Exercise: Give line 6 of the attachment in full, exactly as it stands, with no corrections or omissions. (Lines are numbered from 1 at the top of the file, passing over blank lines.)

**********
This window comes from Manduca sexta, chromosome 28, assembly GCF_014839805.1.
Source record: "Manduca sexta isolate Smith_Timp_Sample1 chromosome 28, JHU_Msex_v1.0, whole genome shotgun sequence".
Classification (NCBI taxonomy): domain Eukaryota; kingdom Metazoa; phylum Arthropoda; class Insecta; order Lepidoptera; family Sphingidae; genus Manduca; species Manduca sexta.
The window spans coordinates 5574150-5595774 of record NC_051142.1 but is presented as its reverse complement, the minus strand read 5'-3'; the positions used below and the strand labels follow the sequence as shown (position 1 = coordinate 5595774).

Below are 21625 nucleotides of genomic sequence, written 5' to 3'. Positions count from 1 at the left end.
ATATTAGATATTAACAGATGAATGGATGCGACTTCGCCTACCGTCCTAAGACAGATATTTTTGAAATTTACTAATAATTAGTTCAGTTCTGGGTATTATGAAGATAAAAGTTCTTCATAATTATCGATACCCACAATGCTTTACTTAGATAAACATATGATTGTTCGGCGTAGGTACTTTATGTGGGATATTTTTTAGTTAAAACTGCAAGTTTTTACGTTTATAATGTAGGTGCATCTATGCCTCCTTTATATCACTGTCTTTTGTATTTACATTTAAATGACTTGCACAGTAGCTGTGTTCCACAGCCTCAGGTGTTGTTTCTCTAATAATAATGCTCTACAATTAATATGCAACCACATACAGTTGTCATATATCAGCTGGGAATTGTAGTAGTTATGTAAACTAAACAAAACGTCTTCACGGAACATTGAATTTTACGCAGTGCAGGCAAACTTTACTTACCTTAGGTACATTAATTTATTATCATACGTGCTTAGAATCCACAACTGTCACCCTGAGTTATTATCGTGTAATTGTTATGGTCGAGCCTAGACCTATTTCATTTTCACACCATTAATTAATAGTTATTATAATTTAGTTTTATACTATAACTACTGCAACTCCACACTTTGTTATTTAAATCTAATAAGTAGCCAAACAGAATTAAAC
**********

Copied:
ATATTAGATATTAACAGATGAATGGATGCGACTTCGCCTACCGTCCTAAGACAGATATTTTTGAAATTTACTAATAATTAGTTCAGTTCTGGGTATTATGAAGATAAAAGTTCTTCATAATTATCGATACCCACAATGCTTTACTTAGATAAACATATGATTGTTCGGCGTAGGTACTTTATGTGGGATATTTTTTAGTTAAAACTGCAAGTTTTTACGTTTATAATGTAGGTGCATCTATGCCTCCTTTATATCACTGTCTTTTGTATTTACATTTAAATGACTTGCACAGTAGCTGTGTTCCACAGCCTCAGGTGTTGTTTCTCTAATAATAATGCTCTACAATTAATATGCAACCACATACAGTTGTCATATATCAGCTGGGAATTGTAGTAGTTATGTAAACTAAACAAAACGTCTTCACGGAACATTGAATTTTACGCAGTGCAGGCAAACTTTACTTACCTTAGGTACATTAATTTATTATCATACGTGCTTAGAATCCACAACTGTCACCCTGAGTTATTATCGTGTAATTGTTATGGTCGAGCCTAGACCTATTTCATTTTCACACCATTAATTAATAGTTATTATAATTTAGTTTTATACTATAACTACTGCAACTCCACACTTTGTTATTTAAATCTAATAAGTAGCCAAACAGAATTAAAC